Our knowledge of the galaxy just expanded significantly, thanks to NASA’s Kepler space telescope. The exoplanet-finding machine just discovered 219 new planet candidates – and 10 are roughly the size of Earth and close enough to a star that water might pool on their surface.
This new list of 219 candidate exoplanets is the most comprehensive and detailed from the first four years of Kepler data, according to NASA. It will also be the last catalog from Kepler’s view of a piece of sky in the Cygnus constellation. And it includes a planet National Geographic said could be the most like Earth we’ve found yet: KOI 7711.01.
KOI 7711.01 is only about 30 percent bigger than Earth. It orbits a star 1,700 light-years away that’s quite like our sun, and receives the correct amount of solar warmth necessary for liquid water. Kepler research scientist Susan Thompson of the SETI Institute told National Geographic, “It gets approximately the same amount of heat that we get from our own star.” But there are still a lot of questions surrounding KOI 7711.01. Thompson said, “It’s hard to say whether it’s really an Earth twin – we need to know more about its atmosphere, whether there’s water on the planet.”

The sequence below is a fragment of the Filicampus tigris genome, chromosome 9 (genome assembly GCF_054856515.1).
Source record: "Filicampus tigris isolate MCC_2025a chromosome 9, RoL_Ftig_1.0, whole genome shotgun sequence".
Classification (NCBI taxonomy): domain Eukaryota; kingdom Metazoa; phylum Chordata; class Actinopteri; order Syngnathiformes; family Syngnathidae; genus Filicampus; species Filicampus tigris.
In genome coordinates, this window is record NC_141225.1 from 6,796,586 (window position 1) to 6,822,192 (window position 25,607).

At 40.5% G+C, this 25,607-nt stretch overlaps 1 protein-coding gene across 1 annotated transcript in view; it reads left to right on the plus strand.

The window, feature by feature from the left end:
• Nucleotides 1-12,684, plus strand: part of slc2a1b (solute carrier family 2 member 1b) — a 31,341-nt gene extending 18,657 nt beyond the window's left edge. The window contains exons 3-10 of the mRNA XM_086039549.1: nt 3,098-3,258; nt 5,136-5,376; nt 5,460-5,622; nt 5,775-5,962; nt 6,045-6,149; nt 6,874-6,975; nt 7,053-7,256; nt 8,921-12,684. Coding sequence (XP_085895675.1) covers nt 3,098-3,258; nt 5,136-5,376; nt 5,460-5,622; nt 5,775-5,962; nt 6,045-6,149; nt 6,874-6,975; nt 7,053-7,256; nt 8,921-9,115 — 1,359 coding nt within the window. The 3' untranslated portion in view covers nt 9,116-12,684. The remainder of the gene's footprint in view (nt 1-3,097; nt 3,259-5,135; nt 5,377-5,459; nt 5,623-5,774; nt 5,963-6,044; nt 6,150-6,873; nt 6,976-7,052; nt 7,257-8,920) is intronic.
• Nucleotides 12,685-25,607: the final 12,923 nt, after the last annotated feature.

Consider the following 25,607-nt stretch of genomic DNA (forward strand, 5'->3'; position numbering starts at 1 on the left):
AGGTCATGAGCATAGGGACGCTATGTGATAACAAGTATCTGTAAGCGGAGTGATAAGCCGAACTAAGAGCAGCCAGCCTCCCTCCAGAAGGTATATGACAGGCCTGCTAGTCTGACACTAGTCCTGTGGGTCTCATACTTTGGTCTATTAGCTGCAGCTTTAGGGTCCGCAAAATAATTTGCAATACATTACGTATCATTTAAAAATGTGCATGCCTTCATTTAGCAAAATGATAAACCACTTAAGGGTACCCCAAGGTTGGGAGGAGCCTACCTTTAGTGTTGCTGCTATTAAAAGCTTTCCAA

After the release this week of the catalog, Kepler has identified 4,034 planet candidates total, according to NASA. 2,335 of those have been verified as exoplanets. The space telescope has also identified around 50 potentially habitable candidates around the size of Earth, with over 30 having been verified.
Thompson said they’re now able to shift the focus away from simply finding new individual systems, and onto learning more about the worlds we think may be like Earth.
This research has also allowed scientists to better classify planets. According to NASA, Kepler data has allowed scientists to discover a division between the sizes of rocky planets around the size of Earth and gaseous planets that are smaller than Neptune. They didn’t find many planets between those two groups. Scientist Benjamin Fulton of the University of Hawaii in Manoa said in a statement, “We like to think of this study as classifying planets in the same way that biologists identify new species of animals. Finding two distinct groups of exoplanets is like discovering mammals and lizards make up distinct branches of a family tree.”